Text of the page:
THE CIVIL WAR PERIOD -- 1857-1864
A RRIVING at the University of Michigan in October, 1857, I threw myself into my new work most heartily. Though I felt deeply the importance of the questions then before the country, it seemed to me that the only way in which I could contribute anything to their solution was in aiding to train up a new race of young men who should understand our own time and its problems in the light of history.
It was not difficult to point out many things in the past that had an important bearing upon the present, and my main work in this line was done in my lecture-room. I made no attempts to proselyte any of my hearers to either political party, my main aim being then, as it has been through my life, when dealing with students and the public at large, to set my audience or my readers at thinking, and to give them fruitful historical subjects to think upon. Among these subjects especially brought out in dealing with the middle ages, was the origin, growth, and decline of feudalism, and especially of the serf system, and of municipal liberties as connected with it. This, of course, had a general bearing upon the important problem we had to solve in the United States during the second half of that century.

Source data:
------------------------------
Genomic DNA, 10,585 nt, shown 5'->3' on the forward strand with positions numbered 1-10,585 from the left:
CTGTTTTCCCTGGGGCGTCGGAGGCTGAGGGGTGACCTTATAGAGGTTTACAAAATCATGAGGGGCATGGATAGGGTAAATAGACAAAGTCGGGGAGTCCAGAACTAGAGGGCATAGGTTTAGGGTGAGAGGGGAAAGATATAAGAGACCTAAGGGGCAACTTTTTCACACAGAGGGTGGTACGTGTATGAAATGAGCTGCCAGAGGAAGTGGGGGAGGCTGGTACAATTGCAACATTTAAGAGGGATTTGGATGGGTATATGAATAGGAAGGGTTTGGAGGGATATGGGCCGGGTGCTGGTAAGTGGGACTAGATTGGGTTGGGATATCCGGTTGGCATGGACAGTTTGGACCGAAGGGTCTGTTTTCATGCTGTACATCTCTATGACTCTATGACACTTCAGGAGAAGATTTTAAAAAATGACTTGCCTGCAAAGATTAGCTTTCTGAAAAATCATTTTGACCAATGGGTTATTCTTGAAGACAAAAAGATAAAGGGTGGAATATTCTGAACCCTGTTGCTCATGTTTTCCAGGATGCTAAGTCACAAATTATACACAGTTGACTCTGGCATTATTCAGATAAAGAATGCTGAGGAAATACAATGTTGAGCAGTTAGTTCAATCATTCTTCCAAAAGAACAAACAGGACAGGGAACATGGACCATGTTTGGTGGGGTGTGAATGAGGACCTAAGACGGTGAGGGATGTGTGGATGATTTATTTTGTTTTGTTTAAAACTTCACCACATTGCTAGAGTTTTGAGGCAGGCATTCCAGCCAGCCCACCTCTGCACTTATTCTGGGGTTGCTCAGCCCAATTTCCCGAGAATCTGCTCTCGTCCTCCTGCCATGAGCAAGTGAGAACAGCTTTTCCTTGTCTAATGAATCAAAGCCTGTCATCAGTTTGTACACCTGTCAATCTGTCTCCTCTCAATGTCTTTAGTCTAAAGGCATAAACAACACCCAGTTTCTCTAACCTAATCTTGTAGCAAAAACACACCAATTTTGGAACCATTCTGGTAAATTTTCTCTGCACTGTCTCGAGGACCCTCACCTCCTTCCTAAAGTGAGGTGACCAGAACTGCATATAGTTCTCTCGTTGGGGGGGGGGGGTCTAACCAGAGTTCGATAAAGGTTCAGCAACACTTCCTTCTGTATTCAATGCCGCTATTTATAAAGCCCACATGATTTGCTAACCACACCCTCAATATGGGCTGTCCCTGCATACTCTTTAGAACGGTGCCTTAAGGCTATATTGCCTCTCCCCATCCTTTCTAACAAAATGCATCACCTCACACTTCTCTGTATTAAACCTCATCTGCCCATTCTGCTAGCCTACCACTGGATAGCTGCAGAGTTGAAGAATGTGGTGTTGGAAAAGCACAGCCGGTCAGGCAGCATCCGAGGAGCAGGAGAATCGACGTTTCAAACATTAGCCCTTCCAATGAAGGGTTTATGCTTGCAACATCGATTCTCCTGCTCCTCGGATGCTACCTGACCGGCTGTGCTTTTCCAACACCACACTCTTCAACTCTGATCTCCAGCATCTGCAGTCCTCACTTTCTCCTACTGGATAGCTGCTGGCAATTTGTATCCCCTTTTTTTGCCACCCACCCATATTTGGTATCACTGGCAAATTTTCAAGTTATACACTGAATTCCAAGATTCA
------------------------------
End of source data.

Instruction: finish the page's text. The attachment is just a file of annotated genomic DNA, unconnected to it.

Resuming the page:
In my lectures on modern history, and especially on the Reformation period, and the events which led to the French Revolution, there were various things throwing light upon our own problems, which served my purpose of arousing thought. My audiences were large and attentive, and I have never, in the whole course of my life,